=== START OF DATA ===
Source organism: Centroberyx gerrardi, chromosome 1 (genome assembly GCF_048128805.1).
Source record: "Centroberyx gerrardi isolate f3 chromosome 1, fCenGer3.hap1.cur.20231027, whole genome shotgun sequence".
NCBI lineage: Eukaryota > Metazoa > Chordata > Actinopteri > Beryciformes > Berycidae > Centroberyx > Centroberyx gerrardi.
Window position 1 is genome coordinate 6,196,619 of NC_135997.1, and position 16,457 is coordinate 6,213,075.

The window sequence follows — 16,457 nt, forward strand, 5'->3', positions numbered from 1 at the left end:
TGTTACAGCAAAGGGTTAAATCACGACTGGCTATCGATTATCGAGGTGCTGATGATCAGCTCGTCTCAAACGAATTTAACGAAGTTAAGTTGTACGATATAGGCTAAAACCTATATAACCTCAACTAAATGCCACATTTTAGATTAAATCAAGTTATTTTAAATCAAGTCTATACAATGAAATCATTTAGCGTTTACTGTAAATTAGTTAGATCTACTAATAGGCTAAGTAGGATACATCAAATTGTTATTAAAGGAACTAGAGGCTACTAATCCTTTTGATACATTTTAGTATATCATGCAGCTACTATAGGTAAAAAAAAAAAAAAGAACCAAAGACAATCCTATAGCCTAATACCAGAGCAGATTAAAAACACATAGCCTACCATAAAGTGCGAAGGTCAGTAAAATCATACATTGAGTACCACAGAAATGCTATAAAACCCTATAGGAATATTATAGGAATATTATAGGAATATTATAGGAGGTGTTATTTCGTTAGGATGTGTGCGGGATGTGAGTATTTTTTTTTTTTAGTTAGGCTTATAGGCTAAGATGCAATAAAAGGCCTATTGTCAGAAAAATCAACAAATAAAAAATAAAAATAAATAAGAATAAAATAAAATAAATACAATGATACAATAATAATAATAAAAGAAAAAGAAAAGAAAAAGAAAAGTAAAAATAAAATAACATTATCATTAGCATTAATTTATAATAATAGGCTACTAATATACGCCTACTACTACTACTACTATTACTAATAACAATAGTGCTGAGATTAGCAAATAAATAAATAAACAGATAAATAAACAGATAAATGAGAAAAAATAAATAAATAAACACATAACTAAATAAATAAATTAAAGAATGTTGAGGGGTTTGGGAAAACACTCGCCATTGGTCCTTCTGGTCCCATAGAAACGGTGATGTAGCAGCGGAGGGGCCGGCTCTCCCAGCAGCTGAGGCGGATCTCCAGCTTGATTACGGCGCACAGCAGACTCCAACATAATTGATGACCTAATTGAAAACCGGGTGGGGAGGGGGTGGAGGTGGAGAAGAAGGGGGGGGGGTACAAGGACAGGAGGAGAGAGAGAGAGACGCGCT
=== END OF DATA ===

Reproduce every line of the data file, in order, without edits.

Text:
Source organism: Centroberyx gerrardi, chromosome 1 (genome assembly GCF_048128805.1).
Source record: "Centroberyx gerrardi isolate f3 chromosome 1, fCenGer3.hap1.cur.20231027, whole genome shotgun sequence".
NCBI lineage: Eukaryota > Metazoa > Chordata > Actinopteri > Beryciformes > Berycidae > Centroberyx > Centroberyx gerrardi.
Window position 1 is genome coordinate 6,196,619 of NC_135997.1, and position 16,457 is coordinate 6,213,075.

The window sequence follows — 16,457 nt, forward strand, 5'->3', positions numbered from 1 at the left end:
TGTTACAGCAAAGGGTTAAATCACGACTGGCTATCGATTATCGAGGTGCTGATGATCAGCTCGTCTCAAACGAATTTAACGAAGTTAAGTTGTACGATATAGGCTAAAACCTATATAACCTCAACTAAATGCCACATTTTAGATTAAATCAAGTTATTTTAAATCAAGTCTATACAATGAAATCATTTAGCGTTTACTGTAAATTAGTTAGATCTACTAATAGGCTAAGTAGGATACATCAAATTGTTATTAAAGGAACTAGAGGCTACTAATCCTTTTGATACATTTTAGTATATCATGCAGCTACTATAGGTAAAAAAAAAAAAAAGAACCAAAGACAATCCTATAGCCTAATACCAGAGCAGATTAAAAACACATAGCCTACCATAAAGTGCGAAGGTCAGTAAAATCATACATTGAGTACCACAGAAATGCTATAAAACCCTATAGGAATATTATAGGAATATTATAGGAATATTATAGGAGGTGTTATTTCGTTAGGATGTGTGCGGGATGTGAGTATTTTTTTTTTTTAGTTAGGCTTATAGGCTAAGATGCAATAAAAGGCCTATTGTCAGAAAAATCAACAAATAAAAAATAAAAATAAATAAGAATAAAATAAAATAAATACAATGATACAATAATAATAATAAAAGAAAAAGAAAAGAAAAAGAAAAGTAAAAATAAAATAACATTATCATTAGCATTAATTTATAATAATAGGCTACTAATATACGCCTACTACTACTACTACTATTACTAATAACAATAGTGCTGAGATTAGCAAATAAATAAATAAACAGATAAATAAACAGATAAATGAGAAAAAATAAATAAATAAACACATAACTAAATAAATAAATTAAAGAATGTTGAGGGGTTTGGGAAAACACTCGCCATTGGTCCTTCTGGTCCCATAGAAACGGTGATGTAGCAGCGGAGGGGCCGGCTCTCCCAGCAGCTGAGGCGGATCTCCAGCTTGATTACGGCGCACAGCAGACTCCAACATAATTGATGACCTAATTGAAAACCGGGTGGGGAGGGGGTGGAGGTGGAGAAGAAGGGGGGGGGGTACAAGGACAGGAGGAGAGAGAGAGAGACGCGCT